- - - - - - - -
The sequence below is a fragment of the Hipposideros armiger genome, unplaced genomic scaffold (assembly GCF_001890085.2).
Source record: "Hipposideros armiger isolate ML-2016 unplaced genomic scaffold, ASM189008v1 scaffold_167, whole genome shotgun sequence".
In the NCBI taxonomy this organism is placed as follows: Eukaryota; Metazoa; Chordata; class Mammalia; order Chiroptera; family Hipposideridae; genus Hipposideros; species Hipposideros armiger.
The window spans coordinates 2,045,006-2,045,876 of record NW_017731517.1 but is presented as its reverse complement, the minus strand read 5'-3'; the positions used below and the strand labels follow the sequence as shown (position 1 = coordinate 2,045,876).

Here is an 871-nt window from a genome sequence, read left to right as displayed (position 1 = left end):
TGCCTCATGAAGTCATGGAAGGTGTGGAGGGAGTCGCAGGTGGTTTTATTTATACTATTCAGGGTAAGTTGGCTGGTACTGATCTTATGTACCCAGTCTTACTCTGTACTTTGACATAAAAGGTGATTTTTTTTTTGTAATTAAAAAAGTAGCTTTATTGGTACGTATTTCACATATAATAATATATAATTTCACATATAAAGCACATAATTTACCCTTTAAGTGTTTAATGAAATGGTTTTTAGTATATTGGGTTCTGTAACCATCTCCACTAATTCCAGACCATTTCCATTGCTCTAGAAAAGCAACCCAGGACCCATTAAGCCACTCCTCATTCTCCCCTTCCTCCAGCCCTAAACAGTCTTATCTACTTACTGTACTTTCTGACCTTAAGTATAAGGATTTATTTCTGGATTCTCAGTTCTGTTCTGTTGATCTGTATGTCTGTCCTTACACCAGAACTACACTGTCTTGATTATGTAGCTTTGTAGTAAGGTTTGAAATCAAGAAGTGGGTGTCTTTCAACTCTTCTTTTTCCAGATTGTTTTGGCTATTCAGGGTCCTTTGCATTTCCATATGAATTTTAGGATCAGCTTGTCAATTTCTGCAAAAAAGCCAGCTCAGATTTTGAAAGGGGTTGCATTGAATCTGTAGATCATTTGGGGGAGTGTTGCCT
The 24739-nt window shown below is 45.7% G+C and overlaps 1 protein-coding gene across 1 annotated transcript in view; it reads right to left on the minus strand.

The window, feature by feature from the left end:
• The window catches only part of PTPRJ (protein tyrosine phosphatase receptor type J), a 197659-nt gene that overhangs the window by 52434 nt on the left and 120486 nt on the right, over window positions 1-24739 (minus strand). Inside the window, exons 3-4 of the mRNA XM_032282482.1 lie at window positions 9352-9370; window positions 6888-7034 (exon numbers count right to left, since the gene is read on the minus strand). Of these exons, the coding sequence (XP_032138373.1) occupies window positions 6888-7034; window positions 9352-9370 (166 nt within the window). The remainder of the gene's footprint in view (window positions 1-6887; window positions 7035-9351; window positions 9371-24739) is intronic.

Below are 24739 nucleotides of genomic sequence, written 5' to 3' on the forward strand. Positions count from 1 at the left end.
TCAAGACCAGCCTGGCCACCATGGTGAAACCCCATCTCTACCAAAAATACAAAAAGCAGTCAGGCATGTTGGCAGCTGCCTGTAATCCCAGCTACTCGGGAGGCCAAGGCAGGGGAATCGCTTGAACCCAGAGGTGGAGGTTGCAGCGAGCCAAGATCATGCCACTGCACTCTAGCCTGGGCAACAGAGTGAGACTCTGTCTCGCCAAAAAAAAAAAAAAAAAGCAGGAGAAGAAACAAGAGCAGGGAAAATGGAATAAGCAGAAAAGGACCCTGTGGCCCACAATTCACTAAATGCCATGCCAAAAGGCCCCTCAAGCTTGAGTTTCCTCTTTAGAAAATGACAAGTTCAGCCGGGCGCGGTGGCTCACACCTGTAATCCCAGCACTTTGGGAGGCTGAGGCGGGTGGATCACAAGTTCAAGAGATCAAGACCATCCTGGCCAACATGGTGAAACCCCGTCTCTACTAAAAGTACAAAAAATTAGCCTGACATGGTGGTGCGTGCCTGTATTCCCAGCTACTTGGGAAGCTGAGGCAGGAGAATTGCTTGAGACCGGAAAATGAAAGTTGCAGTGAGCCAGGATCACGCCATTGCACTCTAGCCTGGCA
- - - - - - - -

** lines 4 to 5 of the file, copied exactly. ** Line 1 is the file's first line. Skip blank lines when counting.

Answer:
The window spans coordinates 2,045,006-2,045,876 of record NW_017731517.1 but is presented as its reverse complement, the minus strand read 5'-3'; the positions used below and the strand labels follow the sequence as shown (position 1 = coordinate 2,045,876).

Here is an 871-nt window from a genome sequence, read left to right as displayed (position 1 = left end):